Hi Dana, I agree and thanks for mentioning, that religion wasn’t always anti-science and needn’t be today. When it is, it marks that group’s doctrine as false pretty widely.

That second point (with which I also agree) is one I’ve long struggled with.

If it isn’t a religious leader, it would be some other leader. Hitler, Mao Zedong, (or probably someone without quite that kind of notoriety), but some strong personality to build a cult around.

That’s not really a defense of religion or science (or dictators!), right? It’s more like a confirmation that human psychology is exploited effectively by strong leaders of weak-minded people, who are unfortunately unable to protect themselves from it due to their own mental incompetence to see falseness and evaluate it as such, as the study above explains.

Say we agree that is true — then as competent thinkers who CAN see it, what is our individual moral obligation to those who can’t? We homeschoolers talk about this and squirm intellectually when the issue is children, and most of us say parents have to be egregiously abusive before we step in to protect those vulnerable minds. So what about once they grow up, with adult minds still incompetent and unprotected? Just let them be exploited by whoever strong comes along, and call it pure freedom? Pass laws against whatever is enslaving their minds and live with the compromise, even if it isn’t exactly freedom? I don’t know the answer but I know it’s a question worth asking . . .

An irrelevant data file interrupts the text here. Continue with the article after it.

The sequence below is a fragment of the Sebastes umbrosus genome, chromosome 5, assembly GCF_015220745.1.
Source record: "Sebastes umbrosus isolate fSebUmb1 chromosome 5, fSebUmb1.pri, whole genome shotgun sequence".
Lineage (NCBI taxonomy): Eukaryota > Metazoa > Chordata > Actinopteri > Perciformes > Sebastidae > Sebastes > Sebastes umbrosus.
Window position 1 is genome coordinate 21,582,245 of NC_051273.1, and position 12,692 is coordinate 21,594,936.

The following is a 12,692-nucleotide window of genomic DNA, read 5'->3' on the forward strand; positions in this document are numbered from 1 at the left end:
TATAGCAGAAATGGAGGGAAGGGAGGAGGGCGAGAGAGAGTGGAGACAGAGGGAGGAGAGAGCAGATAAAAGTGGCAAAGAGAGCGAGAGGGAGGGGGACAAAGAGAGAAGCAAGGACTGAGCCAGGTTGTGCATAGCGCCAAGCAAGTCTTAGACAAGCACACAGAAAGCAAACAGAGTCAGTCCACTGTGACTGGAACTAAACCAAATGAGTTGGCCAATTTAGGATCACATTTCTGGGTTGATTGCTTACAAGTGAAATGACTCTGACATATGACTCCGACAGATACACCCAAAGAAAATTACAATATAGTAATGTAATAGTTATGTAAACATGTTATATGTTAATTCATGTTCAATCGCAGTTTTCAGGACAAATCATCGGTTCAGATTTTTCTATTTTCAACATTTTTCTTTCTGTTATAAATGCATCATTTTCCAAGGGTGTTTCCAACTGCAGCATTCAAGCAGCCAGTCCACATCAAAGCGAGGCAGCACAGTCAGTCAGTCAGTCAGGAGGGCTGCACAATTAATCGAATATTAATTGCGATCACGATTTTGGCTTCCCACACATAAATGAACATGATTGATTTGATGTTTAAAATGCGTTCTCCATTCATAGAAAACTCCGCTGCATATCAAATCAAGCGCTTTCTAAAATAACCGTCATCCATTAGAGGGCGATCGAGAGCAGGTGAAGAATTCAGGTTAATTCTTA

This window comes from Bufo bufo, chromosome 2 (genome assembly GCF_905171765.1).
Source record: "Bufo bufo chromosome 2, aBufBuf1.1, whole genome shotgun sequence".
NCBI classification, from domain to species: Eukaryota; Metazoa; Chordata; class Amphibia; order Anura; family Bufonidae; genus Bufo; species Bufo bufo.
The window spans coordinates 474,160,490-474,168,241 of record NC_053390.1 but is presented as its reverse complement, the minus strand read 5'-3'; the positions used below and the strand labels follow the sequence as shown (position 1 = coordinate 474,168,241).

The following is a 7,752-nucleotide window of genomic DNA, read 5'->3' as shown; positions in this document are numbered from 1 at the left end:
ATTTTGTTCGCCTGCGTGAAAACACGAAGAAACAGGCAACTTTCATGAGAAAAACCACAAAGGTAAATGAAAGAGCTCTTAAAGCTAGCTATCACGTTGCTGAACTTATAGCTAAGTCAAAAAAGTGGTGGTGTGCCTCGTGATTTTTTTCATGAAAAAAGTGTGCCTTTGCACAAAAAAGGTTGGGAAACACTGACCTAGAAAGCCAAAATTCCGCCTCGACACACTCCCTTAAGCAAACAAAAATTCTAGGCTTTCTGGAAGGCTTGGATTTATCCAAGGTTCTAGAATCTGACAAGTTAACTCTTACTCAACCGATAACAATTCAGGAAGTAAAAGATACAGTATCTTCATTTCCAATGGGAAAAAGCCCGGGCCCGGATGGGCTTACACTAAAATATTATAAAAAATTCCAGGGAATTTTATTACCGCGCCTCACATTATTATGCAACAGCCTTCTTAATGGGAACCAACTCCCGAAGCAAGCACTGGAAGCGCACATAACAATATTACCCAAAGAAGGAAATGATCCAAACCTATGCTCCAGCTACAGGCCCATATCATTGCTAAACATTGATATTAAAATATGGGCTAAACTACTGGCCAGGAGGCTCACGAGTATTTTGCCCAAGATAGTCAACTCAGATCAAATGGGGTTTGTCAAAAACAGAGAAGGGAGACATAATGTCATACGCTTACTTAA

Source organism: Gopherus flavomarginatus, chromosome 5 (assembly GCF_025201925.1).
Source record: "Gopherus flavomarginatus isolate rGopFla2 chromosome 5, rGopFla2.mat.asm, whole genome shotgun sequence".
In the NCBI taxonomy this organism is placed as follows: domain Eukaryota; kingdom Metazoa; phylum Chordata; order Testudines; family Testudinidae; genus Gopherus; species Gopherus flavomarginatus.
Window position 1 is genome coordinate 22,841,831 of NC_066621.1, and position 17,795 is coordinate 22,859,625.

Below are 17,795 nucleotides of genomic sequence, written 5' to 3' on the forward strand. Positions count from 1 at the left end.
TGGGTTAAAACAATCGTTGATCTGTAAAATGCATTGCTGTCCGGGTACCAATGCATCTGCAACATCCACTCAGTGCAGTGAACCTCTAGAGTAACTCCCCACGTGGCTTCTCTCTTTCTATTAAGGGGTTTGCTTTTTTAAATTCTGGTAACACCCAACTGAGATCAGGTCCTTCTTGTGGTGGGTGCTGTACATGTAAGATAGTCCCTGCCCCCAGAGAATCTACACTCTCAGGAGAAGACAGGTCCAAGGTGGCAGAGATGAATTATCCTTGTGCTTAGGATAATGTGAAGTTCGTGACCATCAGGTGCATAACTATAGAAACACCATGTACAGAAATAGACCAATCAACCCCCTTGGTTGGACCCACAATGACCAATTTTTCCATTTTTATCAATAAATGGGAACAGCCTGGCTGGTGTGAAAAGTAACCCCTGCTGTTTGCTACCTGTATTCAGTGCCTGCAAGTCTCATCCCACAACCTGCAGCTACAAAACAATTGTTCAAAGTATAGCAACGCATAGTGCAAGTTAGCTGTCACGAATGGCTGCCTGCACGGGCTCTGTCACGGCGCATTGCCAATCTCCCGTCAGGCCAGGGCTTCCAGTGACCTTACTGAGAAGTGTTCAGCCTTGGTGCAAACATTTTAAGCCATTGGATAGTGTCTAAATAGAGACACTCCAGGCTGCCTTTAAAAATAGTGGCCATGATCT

[C]ults – whether they are political, religious, psychotherapeutic, commercial, or educational – seek to make people dependent and obedient.

. . .When we get serious about thwarting cult recruiters we will expose those techniques of persuasion and prepare our young people with the tools to combat cultism. . . take it upon ourselves, in our homes, schools and even places of worship, to address and expose cultism and give our children, parents and teachers the tools to combat it.

22 06 2010
JJ

Nance knows how long and hard a road it’s been for me, to follow what she preaches. 😉

Still trying!

22 06 2010
COD

I’m very much taking a “get them the hell out of my life” approach to idiots. I figure I’m half way to dead, I don’t have time for them anymore 🙂

Family excluded of course.

One of the downsides of Facebook is that some people who I had pleasant memories of from way back have shown themselves to be ignorant bigots as adults. They are no longer friends, Facebook or otherwise.

23 06 2010
NanceConfer